The Propaganda Campaign
The Germans loved propaganda. It has been said that they loved it so much that they misused it. Often their leaflets were insulting, antisemetic or pornographic. Early in the war their military was in charge of the propaganda campaign. After the attempt on Hitler’s life on 20 July 1944 the responsibility was given to Himmler’s Schutzstaffel (SS). As you might expect, the images and text quickly reached the lowest common denominator. In WWII they called the propaganda campaigns psychological warfare (PSYWAR) and later when they figured out that sometimes it was worth working on the mindset of the enemy even when not at war they started using the term psychological operations (PSYOP). I prefer the latter term so in this article I will use PSYOP. That can imply face-to-face meetings, leaflets, newspapers, and loudspeaker or radio messages.
This German leaflet depicts a smiling skull wearing a British military helmet was dropped in Italy about March 1944. The German Propaganda-Abschnitts-Offizier Italien organization printed the “AI” leaflets for use in Italy. Some were printed in Berlin, others in Italy. The “AI” code tells us that the organization in charge was the SS-Standarte Kurt Eggers for use against Allied troops in Italy. The back is a long message in English which says in part:
Cassino is still in German hands in spite of huge Allied losses. For weeks and weeks the Allies have been throwing all their resources into the battle for Cassino. But all in vain!
The heaviest bombardment of the Italian campaign, by artillery and from the air, was to blast away the German defenders. And in fact about 800 Allied bombers dropped more than 2500 tons of H.E.’s on the little town of Cassino in the space of a few hours…
There is a second version of this leaflet that is identical on the front but has very minor changes in the text on the back. I have read one statement that says AI-058 is the larger version to be dropped by airplane and AI-058a is the smaller version to be delivered by V1. However, I have seen no proof that this leaflet was ever disseminated by V1. The leaflet also mentions driving back New Zealand and Indian troops, and we will see that the German prepared specific leaflets for those forces too.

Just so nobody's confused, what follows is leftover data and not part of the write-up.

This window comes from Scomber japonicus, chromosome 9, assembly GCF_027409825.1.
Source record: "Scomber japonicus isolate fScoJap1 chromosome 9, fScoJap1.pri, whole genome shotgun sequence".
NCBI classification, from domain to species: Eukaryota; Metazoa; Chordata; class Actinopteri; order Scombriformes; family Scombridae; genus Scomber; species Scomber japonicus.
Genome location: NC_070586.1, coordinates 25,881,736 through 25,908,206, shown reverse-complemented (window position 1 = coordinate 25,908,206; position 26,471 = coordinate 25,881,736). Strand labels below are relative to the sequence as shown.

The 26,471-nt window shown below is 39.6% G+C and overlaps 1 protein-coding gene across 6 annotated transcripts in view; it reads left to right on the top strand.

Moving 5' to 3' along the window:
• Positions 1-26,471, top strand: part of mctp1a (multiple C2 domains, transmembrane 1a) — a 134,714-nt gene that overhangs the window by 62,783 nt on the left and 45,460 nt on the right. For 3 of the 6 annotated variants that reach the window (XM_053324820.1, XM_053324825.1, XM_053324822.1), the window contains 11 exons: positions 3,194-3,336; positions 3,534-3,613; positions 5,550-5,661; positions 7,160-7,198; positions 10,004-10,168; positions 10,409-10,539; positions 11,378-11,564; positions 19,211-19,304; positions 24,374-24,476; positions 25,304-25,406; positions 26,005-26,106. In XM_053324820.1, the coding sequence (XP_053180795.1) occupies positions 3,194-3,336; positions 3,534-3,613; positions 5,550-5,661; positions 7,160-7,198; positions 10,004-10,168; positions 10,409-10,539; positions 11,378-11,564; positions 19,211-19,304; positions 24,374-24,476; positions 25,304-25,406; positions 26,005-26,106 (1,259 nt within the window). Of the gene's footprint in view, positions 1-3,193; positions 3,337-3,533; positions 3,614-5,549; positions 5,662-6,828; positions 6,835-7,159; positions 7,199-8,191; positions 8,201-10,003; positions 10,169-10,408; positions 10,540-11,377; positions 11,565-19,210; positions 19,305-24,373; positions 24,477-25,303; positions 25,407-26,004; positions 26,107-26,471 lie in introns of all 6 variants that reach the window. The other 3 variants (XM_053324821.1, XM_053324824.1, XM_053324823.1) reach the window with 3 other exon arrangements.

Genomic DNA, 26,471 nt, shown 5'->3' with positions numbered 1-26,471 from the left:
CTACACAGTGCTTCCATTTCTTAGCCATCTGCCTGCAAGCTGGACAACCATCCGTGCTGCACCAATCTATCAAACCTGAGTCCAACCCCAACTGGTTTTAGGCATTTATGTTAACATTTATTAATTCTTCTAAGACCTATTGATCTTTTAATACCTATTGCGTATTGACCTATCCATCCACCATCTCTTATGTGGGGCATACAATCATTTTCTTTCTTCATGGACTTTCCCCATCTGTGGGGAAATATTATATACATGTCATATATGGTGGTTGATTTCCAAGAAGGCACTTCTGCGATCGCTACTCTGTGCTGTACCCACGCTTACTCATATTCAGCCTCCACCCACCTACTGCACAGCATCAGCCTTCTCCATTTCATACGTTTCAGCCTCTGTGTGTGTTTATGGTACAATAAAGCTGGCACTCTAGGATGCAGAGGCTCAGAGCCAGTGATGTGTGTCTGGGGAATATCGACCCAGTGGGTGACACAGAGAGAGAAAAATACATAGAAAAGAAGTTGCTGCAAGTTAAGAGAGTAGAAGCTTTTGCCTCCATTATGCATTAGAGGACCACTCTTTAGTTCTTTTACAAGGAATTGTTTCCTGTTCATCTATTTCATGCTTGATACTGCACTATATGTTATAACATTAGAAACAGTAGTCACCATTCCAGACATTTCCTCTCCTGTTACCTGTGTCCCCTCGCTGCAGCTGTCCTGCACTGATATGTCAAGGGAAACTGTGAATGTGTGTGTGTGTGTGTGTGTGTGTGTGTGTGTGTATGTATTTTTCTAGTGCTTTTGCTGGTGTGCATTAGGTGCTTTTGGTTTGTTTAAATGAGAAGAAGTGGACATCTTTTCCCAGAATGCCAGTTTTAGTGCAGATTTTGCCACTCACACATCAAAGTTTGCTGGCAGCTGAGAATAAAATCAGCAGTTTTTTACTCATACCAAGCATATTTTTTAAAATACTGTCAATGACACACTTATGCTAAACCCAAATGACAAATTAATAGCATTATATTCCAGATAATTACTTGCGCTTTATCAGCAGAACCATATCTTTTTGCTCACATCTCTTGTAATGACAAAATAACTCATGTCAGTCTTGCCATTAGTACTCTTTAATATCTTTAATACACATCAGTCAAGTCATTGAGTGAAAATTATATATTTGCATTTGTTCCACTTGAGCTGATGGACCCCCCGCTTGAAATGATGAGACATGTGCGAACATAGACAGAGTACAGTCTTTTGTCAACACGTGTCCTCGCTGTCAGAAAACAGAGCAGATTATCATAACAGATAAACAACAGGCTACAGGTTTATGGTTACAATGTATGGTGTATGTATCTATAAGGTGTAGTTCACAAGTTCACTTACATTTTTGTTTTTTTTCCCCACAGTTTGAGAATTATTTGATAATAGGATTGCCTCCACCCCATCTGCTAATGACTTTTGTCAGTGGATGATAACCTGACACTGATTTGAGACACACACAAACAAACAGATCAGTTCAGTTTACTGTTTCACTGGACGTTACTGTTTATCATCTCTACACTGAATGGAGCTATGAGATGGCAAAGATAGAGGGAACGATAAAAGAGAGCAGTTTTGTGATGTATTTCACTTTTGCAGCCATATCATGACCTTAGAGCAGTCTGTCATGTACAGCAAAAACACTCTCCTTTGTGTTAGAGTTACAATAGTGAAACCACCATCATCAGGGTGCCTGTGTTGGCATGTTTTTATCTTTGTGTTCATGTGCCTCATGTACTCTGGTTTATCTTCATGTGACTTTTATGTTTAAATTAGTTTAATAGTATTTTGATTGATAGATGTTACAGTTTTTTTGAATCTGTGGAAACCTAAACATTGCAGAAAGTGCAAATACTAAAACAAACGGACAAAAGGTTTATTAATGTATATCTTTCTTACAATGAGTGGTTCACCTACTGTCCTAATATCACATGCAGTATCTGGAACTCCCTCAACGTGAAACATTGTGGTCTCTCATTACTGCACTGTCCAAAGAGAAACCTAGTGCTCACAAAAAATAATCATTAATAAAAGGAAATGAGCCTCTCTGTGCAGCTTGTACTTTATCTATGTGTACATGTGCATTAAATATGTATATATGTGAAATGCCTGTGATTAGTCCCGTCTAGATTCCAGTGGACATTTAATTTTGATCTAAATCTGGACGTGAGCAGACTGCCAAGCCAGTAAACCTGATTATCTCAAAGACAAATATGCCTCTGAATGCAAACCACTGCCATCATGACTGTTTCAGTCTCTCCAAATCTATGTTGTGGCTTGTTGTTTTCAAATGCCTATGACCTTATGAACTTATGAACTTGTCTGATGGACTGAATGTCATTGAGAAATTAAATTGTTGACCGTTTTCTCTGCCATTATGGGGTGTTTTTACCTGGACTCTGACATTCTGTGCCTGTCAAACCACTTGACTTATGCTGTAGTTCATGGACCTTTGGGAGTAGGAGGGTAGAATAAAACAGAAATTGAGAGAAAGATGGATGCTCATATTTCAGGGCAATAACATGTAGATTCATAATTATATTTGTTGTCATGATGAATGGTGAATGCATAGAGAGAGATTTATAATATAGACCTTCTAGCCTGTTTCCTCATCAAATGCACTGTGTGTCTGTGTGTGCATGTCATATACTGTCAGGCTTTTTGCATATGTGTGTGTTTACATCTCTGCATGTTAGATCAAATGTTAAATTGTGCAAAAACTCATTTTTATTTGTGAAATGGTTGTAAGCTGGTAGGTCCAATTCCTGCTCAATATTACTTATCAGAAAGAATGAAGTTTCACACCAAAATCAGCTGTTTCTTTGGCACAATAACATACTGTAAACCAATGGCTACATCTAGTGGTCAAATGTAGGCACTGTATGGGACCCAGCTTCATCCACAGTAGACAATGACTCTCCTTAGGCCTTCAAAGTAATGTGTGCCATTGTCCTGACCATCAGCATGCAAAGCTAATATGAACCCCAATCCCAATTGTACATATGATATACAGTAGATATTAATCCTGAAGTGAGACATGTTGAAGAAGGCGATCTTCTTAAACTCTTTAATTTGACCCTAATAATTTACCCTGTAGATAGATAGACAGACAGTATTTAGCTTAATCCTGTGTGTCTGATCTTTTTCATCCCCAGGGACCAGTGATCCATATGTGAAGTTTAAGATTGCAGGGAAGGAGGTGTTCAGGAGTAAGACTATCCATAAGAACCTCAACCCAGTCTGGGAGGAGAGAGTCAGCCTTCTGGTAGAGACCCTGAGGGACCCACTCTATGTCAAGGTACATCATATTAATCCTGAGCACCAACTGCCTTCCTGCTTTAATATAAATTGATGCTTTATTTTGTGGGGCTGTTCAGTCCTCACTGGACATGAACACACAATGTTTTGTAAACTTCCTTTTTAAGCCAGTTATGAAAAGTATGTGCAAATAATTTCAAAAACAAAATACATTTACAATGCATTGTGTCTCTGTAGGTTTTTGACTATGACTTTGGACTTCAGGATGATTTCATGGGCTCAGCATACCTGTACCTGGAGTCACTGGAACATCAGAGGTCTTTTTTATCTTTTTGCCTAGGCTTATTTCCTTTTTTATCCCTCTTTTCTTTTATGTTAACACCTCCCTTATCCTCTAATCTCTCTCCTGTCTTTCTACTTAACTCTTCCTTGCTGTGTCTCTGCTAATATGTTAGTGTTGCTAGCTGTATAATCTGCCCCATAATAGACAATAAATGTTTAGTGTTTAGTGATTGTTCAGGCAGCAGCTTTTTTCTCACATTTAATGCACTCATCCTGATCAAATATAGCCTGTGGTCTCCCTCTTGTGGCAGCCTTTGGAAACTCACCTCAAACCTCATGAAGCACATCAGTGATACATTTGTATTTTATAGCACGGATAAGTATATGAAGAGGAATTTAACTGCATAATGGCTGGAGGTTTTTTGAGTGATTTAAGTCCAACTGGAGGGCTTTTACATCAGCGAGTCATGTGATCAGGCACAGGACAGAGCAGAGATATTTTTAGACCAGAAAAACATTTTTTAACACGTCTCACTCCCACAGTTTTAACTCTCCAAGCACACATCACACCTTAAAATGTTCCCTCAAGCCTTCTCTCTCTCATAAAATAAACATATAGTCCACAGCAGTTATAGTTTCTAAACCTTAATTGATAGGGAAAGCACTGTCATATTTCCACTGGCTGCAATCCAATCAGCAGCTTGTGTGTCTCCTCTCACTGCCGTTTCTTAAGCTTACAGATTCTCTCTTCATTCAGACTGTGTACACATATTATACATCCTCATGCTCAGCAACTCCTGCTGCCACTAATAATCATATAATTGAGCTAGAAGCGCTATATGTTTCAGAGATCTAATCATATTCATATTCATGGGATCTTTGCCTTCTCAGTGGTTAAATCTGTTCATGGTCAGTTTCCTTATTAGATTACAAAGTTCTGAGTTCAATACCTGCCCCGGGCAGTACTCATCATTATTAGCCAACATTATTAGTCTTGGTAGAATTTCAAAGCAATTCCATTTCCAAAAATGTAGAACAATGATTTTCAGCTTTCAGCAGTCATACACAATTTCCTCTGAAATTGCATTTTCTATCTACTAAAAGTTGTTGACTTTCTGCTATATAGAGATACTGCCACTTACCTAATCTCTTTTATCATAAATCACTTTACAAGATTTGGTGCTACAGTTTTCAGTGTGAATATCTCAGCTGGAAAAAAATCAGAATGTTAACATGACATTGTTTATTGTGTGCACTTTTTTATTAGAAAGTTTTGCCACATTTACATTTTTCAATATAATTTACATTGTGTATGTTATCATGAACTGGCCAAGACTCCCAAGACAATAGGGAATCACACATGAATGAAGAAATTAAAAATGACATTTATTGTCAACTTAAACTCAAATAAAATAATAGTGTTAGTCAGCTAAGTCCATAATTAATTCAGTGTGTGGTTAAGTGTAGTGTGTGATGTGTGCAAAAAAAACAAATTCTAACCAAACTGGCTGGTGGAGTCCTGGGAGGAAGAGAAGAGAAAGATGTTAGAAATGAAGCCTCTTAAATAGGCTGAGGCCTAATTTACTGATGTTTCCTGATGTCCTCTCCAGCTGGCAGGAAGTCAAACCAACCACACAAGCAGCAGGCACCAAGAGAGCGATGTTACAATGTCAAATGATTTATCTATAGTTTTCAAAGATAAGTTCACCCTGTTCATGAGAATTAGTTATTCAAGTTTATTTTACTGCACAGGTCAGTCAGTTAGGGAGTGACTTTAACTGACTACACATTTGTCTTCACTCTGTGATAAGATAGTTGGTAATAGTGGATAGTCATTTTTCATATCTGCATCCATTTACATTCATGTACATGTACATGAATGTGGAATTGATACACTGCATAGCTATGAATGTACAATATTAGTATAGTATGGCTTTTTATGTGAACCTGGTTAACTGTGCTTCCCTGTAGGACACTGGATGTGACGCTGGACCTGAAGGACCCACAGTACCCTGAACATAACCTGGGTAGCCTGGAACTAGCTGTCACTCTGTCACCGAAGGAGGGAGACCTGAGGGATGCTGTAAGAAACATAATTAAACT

The gory German leaflet depicts a parade of skulls on the road to Rome and a prominent skull in the foreground with a bullet hole over the left eye. It was dropped on the Allies in April 1944 and is another SS-Standarte Kurt Eggers product. It actually is more about the amphibious attack on Nettuno but it does mention Cassino. It says in part:
The roads to Rome are paved with skulls. There is plenty of room for more of them.
The boys in the blood soaked Cassino Valley found it out at tremendous cost to themselves. Neither the heaviest artillery and aerial bombardment of the Italian campaign nor the mass attacks of Allied troops drove the Germans from Cassino. This road to Rome is blocked and so are the others!
This uncoded German leaflet, dropped in May 1944 is quite intricate. It depicts Death as a skeleton on the front measuring the Allies forward movement up the boot of Italy. It shows the advance from Salerno to Cassino, a distance of 125 kilometers, took 8 months. It uses that length of time to imply that capturing all of Italy will take until April 1948. It then claims that getting to Berlin, another 650 kilometers, will be sometime in 1952. Of course, the Germans were quite wrong and by 1952 the Allies will be fighting Communist troops in Korea. Still, it does show a lot of imagination. The back is a long text that says in part: